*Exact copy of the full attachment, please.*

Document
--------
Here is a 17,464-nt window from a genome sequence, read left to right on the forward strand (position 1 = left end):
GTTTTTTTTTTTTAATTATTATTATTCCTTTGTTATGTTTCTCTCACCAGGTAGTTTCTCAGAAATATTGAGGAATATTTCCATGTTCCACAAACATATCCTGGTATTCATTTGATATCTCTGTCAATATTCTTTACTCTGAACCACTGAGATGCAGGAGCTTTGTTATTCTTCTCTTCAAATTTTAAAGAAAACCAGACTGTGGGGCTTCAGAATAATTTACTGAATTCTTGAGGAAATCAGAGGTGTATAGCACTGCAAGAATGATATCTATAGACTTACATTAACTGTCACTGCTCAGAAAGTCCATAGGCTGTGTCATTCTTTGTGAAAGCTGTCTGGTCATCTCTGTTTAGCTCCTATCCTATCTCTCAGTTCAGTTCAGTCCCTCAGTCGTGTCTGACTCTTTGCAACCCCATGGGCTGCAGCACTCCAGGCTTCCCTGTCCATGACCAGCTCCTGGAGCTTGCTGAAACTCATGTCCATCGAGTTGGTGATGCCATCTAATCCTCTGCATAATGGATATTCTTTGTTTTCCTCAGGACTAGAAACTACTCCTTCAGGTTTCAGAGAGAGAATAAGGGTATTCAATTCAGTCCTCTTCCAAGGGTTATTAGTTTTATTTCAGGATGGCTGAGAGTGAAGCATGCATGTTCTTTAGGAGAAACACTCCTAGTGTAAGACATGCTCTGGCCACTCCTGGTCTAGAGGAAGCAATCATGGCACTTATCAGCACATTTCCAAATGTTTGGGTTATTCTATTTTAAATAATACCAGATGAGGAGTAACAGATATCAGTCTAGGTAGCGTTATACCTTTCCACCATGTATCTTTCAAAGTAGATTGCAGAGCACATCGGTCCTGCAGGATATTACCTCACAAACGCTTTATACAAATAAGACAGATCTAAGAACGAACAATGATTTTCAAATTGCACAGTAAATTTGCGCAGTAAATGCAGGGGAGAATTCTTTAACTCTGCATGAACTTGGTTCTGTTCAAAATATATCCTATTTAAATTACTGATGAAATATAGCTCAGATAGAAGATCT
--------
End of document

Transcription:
Here is a 17,464-nt window from a genome sequence, read left to right on the forward strand (position 1 = left end):
GTTTTTTTTTTTTAATTATTATTATTCCTTTGTTATGTTTCTCTCACCAGGTAGTTTCTCAGAAATATTGAGGAATATTTCCATGTTCCACAAACATATCCTGGTATTCATTTGATATCTCTGTCAATATTCTTTACTCTGAACCACTGAGATGCAGGAGCTTTGTTATTCTTCTCTTCAAATTTTAAAGAAAACCAGACTGTGGGGCTTCAGAATAATTTACTGAATTCTTGAGGAAATCAGAGGTGTATAGCACTGCAAGAATGATATCTATAGACTTACATTAACTGTCACTGCTCAGAAAGTCCATAGGCTGTGTCATTCTTTGTGAAAGCTGTCTGGTCATCTCTGTTTAGCTCCTATCCTATCTCTCAGTTCAGTTCAGTCCCTCAGTCGTGTCTGACTCTTTGCAACCCCATGGGCTGCAGCACTCCAGGCTTCCCTGTCCATGACCAGCTCCTGGAGCTTGCTGAAACTCATGTCCATCGAGTTGGTGATGCCATCTAATCCTCTGCATAATGGATATTCTTTGTTTTCCTCAGGACTAGAAACTACTCCTTCAGGTTTCAGAGAGAGAATAAGGGTATTCAATTCAGTCCTCTTCCAAGGGTTATTAGTTTTATTTCAGGATGGCTGAGAGTGAAGCATGCATGTTCTTTAGGAGAAACACTCCTAGTGTAAGACATGCTCTGGCCACTCCTGGTCTAGAGGAAGCAATCATGGCACTTATCAGCACATTTCCAAATGTTTGGGTTATTCTATTTTAAATAATACCAGATGAGGAGTAACAGATATCAGTCTAGGTAGCGTTATACCTTTCCACCATGTATCTTTCAAAGTAGATTGCAGAGCACATCGGTCCTGCAGGATATTACCTCACAAACGCTTTATACAAATAAGACAGATCTAAGAACGAACAATGATTTTCAAATTGCACAGTAAATTTGCGCAGTAAATGCAGGGGAGAATTCTTTAACTCTGCATGAACTTGGTTCTGTTCAAAATATATCCTATTTAAATTACTGATGAAATATAGCTCAGATAGAAGATCT